This week I saw a case where a poor choice of index may have actually improved performance…. temporarily.

An application with performance problems had been investigated and a new index had been implemented which reportedly improved reduced the relevant query’s execution time from 40 seconds to between 6-15 seconds.  However, there were still complaints about the variable length of the execution time, so I began to review the situation.

From V$SQL I could see hundreds of examples of the query that had run recently – after the index had been created.  The elapsed time for these took up to 103 seconds to complete.  The number of rows returned and physical/logical block gets also varied greatly.  I began to doubt the accuracy of the description of the new index’s impact, so I needed to verify that the new index was the best choice.

The queries were similar to this (altered for simplicity and confidentiality):

SELECT some_columns
FROM  dummy_table
AND to_char(TIME_STAMP, 'yyyy-mm-dd HH24:MI:SS') <= '2009-08-18 17:03:54'

Each query had a literal for the TIME_STAMP comparison.
The first thing I noticed was the common developer error of putting the function on the column instead of the constant.  It should have been rewritten as:

TIME_STAMP <= to_date('2009-08-18 17:03:54','yyyy-mm-dd HH24:MI:SS');

This would allow Oracle to only convert between char and date once on the constant, rather than on the column for each row processed.  Also, it would allow the TIME_STAMP value to be used to access an index, if a suitable one existed.

These were the relevant indexes:

                                                   DIST KEYS       LEAF BLKS LAST ANALYZED
INDEX_NAME                                         (SELCTY%)   BPK (DEPTH)   (ESTIMATE %)   COLUMN (BYTES ASC/DESC)
-------------------------------------------------- ---------- ---- --------- -------------- ---------------------------------------
DUMMY_TABLE_IDX1                                   34K (0)    #### 243K (3)  15/08/09 (1)   FOREIGN_KEY (22 ASC)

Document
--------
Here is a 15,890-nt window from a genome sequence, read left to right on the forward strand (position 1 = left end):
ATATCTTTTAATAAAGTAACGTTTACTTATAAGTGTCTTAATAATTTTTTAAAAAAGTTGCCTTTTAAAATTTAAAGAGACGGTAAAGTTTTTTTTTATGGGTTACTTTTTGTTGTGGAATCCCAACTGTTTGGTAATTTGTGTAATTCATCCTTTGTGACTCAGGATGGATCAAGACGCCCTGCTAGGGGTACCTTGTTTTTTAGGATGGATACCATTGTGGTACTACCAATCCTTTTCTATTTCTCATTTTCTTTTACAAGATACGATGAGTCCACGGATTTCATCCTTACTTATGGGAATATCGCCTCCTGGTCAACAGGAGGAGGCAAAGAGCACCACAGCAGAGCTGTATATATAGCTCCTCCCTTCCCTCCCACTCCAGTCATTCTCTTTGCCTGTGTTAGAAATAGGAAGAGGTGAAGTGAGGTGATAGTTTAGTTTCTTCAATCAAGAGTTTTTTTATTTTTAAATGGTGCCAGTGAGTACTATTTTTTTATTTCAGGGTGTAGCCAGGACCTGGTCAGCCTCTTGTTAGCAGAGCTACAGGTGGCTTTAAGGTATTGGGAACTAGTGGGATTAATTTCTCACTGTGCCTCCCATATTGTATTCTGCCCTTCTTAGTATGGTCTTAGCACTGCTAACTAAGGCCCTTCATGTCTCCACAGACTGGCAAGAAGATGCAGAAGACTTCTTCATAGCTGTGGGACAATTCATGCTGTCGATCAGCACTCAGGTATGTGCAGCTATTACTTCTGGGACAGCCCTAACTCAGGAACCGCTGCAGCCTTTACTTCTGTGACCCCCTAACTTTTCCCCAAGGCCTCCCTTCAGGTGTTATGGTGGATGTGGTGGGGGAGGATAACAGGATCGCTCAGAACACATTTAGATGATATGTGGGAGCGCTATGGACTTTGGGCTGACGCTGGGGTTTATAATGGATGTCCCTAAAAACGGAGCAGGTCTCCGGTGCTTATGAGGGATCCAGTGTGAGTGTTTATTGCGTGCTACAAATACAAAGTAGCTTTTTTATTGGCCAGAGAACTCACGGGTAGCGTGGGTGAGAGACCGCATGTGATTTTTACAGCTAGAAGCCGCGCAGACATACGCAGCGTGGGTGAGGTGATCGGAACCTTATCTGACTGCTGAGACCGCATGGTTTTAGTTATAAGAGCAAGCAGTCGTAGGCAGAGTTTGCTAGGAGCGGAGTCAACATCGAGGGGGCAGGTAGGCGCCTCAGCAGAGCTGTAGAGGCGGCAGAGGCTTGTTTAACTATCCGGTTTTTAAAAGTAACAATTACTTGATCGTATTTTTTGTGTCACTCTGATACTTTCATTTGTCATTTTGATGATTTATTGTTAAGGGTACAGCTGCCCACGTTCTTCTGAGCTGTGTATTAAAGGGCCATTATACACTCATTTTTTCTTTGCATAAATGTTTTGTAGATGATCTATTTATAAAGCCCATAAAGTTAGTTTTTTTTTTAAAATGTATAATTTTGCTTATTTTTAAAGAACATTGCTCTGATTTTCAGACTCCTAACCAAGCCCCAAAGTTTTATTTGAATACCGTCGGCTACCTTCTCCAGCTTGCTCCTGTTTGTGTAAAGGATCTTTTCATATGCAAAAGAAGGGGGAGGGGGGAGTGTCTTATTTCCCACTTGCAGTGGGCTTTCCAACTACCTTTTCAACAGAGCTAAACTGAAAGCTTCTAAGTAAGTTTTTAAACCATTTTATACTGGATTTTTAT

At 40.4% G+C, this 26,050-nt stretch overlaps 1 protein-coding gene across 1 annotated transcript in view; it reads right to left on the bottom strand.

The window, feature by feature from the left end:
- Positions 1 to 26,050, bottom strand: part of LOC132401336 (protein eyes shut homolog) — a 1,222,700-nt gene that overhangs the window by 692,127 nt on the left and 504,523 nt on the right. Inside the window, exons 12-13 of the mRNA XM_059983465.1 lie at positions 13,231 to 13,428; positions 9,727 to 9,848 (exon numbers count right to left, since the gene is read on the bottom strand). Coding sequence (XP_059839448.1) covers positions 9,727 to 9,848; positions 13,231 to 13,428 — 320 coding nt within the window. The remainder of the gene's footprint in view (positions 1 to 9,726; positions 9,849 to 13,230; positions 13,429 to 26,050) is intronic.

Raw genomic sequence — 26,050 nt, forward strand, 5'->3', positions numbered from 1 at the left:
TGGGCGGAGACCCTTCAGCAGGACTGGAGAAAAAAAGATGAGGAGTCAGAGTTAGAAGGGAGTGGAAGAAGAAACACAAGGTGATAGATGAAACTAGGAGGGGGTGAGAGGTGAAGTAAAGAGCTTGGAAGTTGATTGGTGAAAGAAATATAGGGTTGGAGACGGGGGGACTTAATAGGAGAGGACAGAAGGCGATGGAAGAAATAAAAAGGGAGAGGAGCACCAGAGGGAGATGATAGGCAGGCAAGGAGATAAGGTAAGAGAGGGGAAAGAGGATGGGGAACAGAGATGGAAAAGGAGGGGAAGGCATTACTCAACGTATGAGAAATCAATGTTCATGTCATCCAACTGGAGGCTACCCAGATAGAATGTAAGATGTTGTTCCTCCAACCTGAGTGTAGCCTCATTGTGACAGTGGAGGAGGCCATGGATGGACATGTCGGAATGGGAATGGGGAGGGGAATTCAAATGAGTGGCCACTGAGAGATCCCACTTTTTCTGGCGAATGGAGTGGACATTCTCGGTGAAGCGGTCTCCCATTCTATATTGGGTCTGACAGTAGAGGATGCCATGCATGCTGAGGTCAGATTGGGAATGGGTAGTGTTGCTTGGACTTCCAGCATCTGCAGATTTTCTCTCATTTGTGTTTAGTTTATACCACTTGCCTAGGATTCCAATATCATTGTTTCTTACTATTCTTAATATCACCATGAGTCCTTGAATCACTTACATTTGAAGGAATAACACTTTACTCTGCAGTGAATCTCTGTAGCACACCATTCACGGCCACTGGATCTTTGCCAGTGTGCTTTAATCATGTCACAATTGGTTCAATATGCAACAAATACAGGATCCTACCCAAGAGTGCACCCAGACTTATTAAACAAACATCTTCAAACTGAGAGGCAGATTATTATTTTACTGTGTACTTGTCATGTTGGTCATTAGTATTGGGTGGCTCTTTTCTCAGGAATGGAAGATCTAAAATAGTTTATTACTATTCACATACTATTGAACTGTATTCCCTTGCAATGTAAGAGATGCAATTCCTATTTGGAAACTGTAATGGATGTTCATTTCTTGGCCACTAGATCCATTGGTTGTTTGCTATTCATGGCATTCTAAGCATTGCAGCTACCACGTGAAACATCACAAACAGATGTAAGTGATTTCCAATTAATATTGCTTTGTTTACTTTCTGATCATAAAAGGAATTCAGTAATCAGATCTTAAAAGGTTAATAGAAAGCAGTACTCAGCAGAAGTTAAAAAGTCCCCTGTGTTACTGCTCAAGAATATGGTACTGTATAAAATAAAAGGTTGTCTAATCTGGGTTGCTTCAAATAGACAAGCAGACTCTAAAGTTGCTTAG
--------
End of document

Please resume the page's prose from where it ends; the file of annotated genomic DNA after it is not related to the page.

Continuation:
DUMMY_TABLE_IDX2                                   346K (1)    108 283K (3)  15/08/09 (1)   TIME_STAMP (7 ASC)

DUMMY_TABLE_IDX3                                   25M (48)      1 192K (3)  15/08/09 (7)   FOREIGN_KEY (22 ASC)
                                                                                            TIME_STAMP (7 ASC)

DUMMY_TABLE_PK (U)                                 51M (100)     1 274K (2)  15/08/09 (1)   PRIMARY_KEY (22 ASC)

DUMMY_TABLE_IDX3 was the newly created index that was supposed to improve performance.

Although the to_char function prevented the TIME_STAMP column from being used to access the index, it could still be used to filter rows before accessing the DUMMY_TABLE to get the rest of the columns.  The DUMMY_TABLE was big and could never reside completely in the cache, so avoiding unnecessary table accesses would boost performance.  But would filtering rows based on the TIME_STAMP achieve this aim?

I am always suspicious of date_column < :date_time_value because it is hardly ever very selective.  In this case I noticed that the date and time compared to the TIME_STAMP column was always within a second or two of the actual execution time.  As one would expect from the name, the TIME_STAMP column has only past times in it.

Select count(1) from dummy_table where time_stamp > sysdate;

…returned no rows.  So, the TIME_STAMP column is of no use in an index to improve the performance of this query.

So why was there an impression that the index was beneficial?  One possible answer is that the new index is compact (dense) because it hasn’t had much/any data deleted from it, where as the index that would have previously been used by the query (DUMMY_TABLE_IDX1) had become sparse after a lot of data was deleted.  The index information above shows that the old index is 26% larger than the new index (confirmed by DBA_SEGMENTS) despite the new index having an extra column!  At first the smaller index (DUMMY_TABLE_IDX3), with less empty blocks would have been more efficient than the old one (see this post about index performance).  But, after time passes and data is deleted, DUMMY_TABLE_IDX3 will become larger and perform worse because it stores an extra column (TIME_STAMP) which adds nothing for performance because it doesn’t filter any rows.

Simply coalescing the index would have provided more benefit than adding the new index, without the overhead.  Compressing it would have improved it even more.

An alternative to the above:
Replace DUMMY_TABLE_IDX3 with a compressed functional index on (FOREIGN_KEY, AMOUNT1 + AMOUNT2), because the criterion “AMOUNT1 + AMOUNT2 <> 0” does filter out a lot of rows for some of the queries, and so table accesses (sequential I/O) would be reduced.


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